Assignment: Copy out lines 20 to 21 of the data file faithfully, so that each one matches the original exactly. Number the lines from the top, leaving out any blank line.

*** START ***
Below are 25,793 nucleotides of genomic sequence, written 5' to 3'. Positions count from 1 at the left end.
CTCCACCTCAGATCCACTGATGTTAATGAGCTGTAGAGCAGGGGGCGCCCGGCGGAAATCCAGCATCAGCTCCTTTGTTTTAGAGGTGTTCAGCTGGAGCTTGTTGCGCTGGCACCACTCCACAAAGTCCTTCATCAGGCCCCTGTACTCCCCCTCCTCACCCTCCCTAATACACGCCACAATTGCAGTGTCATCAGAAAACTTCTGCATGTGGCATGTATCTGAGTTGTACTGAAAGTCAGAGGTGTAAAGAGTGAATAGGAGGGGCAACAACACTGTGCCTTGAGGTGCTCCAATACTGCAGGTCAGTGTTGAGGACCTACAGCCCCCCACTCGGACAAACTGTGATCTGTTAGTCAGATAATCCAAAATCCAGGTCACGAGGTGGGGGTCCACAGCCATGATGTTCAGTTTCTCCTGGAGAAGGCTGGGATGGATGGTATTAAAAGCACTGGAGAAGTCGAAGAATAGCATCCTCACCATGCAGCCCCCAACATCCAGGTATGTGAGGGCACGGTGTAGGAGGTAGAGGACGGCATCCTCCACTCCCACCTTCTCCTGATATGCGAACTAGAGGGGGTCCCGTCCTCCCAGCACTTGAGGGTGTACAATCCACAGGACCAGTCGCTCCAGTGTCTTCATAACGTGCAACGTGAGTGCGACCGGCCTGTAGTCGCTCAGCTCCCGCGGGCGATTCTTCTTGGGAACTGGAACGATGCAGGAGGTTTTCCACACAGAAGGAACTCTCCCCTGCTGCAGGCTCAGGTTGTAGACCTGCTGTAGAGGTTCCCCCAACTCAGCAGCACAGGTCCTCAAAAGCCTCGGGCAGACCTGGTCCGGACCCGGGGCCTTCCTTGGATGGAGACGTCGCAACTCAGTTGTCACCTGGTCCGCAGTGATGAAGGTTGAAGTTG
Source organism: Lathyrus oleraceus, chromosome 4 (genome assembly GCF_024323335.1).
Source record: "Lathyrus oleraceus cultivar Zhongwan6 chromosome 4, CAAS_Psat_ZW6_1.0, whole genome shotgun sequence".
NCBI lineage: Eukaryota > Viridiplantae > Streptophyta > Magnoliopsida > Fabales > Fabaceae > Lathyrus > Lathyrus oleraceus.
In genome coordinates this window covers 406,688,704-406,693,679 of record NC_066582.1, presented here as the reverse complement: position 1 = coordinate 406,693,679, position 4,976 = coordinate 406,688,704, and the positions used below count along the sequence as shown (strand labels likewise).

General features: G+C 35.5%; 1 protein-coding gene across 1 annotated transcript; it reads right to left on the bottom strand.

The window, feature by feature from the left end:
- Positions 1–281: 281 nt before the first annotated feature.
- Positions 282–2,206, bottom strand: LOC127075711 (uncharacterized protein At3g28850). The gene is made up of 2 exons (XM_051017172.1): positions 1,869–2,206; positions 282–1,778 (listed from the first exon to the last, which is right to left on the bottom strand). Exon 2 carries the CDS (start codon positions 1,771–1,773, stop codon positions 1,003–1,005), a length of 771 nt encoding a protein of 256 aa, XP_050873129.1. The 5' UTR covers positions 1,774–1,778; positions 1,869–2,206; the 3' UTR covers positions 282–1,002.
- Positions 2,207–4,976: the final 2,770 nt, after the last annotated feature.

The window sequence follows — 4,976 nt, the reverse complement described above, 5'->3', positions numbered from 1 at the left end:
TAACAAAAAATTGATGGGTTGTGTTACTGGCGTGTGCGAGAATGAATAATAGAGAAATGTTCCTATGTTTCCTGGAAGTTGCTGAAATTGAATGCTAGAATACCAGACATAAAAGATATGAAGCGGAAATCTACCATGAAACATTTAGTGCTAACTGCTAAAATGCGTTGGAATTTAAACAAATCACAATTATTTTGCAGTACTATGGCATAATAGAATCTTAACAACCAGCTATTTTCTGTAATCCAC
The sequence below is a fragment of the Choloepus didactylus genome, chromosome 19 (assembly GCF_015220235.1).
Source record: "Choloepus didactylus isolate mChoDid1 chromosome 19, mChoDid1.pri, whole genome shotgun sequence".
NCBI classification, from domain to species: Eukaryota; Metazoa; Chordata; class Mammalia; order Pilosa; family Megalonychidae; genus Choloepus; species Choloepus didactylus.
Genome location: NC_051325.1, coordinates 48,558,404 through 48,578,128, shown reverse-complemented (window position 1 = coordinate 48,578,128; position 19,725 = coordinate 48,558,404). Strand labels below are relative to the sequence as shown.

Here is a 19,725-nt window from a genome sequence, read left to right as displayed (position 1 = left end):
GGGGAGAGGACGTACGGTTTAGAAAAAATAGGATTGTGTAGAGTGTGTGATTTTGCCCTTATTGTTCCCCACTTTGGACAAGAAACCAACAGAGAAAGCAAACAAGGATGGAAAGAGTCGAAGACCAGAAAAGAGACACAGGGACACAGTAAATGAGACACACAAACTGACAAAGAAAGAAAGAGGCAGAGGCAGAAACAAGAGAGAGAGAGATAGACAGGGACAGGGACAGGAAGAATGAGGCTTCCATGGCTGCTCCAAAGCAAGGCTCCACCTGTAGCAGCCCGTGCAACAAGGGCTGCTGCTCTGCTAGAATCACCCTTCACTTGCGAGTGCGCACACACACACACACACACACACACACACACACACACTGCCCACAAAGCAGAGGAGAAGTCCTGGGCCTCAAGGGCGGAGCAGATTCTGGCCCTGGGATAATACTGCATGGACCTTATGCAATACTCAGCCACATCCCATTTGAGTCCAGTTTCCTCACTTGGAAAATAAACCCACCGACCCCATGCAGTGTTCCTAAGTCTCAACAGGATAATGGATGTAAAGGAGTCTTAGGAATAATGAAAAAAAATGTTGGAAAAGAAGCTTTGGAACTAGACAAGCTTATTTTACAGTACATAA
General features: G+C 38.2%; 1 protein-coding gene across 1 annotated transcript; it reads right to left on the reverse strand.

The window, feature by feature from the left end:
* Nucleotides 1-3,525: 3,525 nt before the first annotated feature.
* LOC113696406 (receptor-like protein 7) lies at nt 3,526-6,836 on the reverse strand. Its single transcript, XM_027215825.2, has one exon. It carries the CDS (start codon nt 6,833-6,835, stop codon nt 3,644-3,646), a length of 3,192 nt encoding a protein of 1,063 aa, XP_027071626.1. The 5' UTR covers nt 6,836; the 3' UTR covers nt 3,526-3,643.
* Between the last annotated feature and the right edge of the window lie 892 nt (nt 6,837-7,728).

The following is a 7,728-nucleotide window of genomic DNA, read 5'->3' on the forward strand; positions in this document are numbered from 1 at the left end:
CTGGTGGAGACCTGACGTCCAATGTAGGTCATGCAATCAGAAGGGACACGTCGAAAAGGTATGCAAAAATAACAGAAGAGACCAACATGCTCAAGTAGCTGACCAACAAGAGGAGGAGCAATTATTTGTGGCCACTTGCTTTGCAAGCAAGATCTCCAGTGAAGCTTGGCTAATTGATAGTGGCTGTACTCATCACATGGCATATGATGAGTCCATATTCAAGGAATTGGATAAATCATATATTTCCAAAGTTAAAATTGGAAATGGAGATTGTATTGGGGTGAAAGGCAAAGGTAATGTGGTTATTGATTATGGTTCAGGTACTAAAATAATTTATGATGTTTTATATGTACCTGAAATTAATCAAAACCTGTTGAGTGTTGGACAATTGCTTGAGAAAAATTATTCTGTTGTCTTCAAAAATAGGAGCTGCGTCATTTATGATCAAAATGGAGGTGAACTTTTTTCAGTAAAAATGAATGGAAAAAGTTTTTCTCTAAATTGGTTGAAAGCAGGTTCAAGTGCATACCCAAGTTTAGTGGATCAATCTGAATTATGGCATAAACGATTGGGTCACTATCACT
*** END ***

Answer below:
General features: G+C 38.2%; 1 protein-coding gene across 1 annotated transcript; it reads right to left on the reverse strand.

The window, feature by feature from the left end: